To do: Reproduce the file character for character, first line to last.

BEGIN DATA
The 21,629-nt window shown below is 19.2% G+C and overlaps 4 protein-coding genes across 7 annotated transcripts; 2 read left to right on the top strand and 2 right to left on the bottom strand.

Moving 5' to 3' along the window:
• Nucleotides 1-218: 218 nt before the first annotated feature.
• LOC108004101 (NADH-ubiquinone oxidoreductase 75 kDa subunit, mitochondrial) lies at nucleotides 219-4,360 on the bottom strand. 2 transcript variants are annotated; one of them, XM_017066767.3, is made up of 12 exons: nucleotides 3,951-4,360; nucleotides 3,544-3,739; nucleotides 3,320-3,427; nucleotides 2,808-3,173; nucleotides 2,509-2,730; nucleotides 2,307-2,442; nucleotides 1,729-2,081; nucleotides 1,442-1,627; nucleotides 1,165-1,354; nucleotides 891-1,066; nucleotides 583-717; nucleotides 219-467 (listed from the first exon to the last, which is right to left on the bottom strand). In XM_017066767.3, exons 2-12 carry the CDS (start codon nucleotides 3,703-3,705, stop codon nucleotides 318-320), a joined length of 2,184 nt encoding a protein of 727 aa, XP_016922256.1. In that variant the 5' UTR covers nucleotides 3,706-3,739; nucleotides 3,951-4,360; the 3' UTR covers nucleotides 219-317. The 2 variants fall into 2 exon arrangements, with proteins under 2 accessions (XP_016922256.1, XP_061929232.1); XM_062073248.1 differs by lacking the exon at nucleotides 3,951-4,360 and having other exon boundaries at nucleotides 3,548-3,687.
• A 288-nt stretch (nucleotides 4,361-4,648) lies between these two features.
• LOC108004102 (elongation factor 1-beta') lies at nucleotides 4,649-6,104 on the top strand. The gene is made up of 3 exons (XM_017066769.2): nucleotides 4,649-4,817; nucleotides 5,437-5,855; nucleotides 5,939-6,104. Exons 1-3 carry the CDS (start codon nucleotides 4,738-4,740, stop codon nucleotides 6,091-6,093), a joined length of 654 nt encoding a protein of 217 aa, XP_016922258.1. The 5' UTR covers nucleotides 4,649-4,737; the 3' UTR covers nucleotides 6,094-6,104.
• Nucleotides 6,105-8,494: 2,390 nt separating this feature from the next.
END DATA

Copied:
The 21,629-nt window shown below is 19.2% G+C and overlaps 4 protein-coding genes across 7 annotated transcripts; 2 read left to right on the top strand and 2 right to left on the bottom strand.

Moving 5' to 3' along the window:
• Nucleotides 1-218: 218 nt before the first annotated feature.
• LOC108004101 (NADH-ubiquinone oxidoreductase 75 kDa subunit, mitochondrial) lies at nucleotides 219-4,360 on the bottom strand. 2 transcript variants are annotated; one of them, XM_017066767.3, is made up of 12 exons: nucleotides 3,951-4,360; nucleotides 3,544-3,739; nucleotides 3,320-3,427; nucleotides 2,808-3,173; nucleotides 2,509-2,730; nucleotides 2,307-2,442; nucleotides 1,729-2,081; nucleotides 1,442-1,627; nucleotides 1,165-1,354; nucleotides 891-1,066; nucleotides 583-717; nucleotides 219-467 (listed from the first exon to the last, which is right to left on the bottom strand). In XM_017066767.3, exons 2-12 carry the CDS (start codon nucleotides 3,703-3,705, stop codon nucleotides 318-320), a joined length of 2,184 nt encoding a protein of 727 aa, XP_016922256.1. In that variant the 5' UTR covers nucleotides 3,706-3,739; nucleotides 3,951-4,360; the 3' UTR covers nucleotides 219-317. The 2 variants fall into 2 exon arrangements, with proteins under 2 accessions (XP_016922256.1, XP_061929232.1); XM_062073248.1 differs by lacking the exon at nucleotides 3,951-4,360 and having other exon boundaries at nucleotides 3,548-3,687.
• A 288-nt stretch (nucleotides 4,361-4,648) lies between these two features.
• LOC108004102 (elongation factor 1-beta') lies at nucleotides 4,649-6,104 on the top strand. The gene is made up of 3 exons (XM_017066769.2): nucleotides 4,649-4,817; nucleotides 5,437-5,855; nucleotides 5,939-6,104. Exons 1-3 carry the CDS (start codon nucleotides 4,738-4,740, stop codon nucleotides 6,091-6,093), a joined length of 654 nt encoding a protein of 217 aa, XP_016922258.1. The 5' UTR covers nucleotides 4,649-4,737; the 3' UTR covers nucleotides 6,094-6,104.
• Nucleotides 6,105-8,494: 2,390 nt separating this feature from the next.